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Adult Daughters of Alcohol Addicts and Their Intimate Couple Relationships

Sara Jerebic
Faculty of Theology, University of Ljubljana
Slovenia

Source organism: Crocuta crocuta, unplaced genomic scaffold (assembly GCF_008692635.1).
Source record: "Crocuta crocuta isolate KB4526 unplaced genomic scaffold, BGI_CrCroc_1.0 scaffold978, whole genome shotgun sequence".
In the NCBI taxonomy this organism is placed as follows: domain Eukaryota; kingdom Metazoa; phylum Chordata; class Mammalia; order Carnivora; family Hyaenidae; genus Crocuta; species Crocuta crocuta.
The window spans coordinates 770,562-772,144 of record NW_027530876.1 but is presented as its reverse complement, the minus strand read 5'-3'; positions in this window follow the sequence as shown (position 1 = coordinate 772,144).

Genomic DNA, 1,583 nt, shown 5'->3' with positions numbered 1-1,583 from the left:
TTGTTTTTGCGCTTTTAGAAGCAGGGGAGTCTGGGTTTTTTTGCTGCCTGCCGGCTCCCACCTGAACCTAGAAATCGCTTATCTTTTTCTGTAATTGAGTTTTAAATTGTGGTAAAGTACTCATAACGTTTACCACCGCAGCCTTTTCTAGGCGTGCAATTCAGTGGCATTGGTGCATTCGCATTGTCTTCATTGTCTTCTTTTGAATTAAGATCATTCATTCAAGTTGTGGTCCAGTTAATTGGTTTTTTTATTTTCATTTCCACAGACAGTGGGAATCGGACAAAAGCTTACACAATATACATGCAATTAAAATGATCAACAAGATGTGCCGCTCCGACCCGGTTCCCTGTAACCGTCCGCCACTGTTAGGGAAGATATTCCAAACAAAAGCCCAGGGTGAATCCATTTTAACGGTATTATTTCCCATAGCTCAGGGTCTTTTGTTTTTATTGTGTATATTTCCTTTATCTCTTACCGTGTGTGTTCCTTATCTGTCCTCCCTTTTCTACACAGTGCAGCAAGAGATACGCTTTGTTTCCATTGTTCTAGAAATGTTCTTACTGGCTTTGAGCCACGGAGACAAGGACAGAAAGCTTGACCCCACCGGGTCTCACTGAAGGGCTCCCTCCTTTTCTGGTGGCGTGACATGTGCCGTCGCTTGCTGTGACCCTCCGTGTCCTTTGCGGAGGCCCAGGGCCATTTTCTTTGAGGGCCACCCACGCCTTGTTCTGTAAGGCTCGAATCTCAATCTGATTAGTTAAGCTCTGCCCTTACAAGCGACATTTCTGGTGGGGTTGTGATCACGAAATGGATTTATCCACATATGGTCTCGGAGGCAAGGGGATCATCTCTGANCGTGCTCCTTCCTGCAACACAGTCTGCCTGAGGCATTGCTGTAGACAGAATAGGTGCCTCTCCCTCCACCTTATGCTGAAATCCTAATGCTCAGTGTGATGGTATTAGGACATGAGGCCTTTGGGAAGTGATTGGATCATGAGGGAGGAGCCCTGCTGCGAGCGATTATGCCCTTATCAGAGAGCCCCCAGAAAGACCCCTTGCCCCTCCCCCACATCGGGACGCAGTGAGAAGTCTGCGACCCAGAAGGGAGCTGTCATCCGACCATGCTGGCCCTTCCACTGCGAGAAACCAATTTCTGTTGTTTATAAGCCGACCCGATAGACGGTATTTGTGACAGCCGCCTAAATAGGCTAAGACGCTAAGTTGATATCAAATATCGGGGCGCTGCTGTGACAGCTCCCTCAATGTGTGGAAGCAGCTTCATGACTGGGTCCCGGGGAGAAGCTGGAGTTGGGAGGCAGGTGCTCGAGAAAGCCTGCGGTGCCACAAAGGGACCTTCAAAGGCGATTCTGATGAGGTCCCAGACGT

Excessive alcohol consumption is a risk factor for mental health and leads to addiction. It affects not only the addicted individual, but the whole family, whose most vulnerable members are children. Their emotional needs are ignored, and destructive patterns are imprinted on the developing brain. This brain cannot yet fully comprehend what is going on in the family, and at the same time it does not know relationships based on honesty and trust. As these children grow older, they develop defense mechanisms that help them survive the effects of alcohol chaos, but become a source of problems in their intimate couple relationships in adulthood. Based on research, we will present the characteristic functioning of women who grew up with addicted parents and the dynamics of their intimate couple relationships with an emphasis on codependency. Research and clinical practice have shown that these women have difficulty maintaining connection to themselves and inadequately regulate anxiety by being preoccupied with their intimate partner’s behavior. With this paper, we want to contribute to helping and empowering women who grew up in a family with alcohol addiction, to their abandoning the role of victim and accepting responsibility for their own lives. The results of the clinical practice of couple therapy can be helpful to therapists and counselors in establishing an empathetic and emotionally engaged relationship.

 

 


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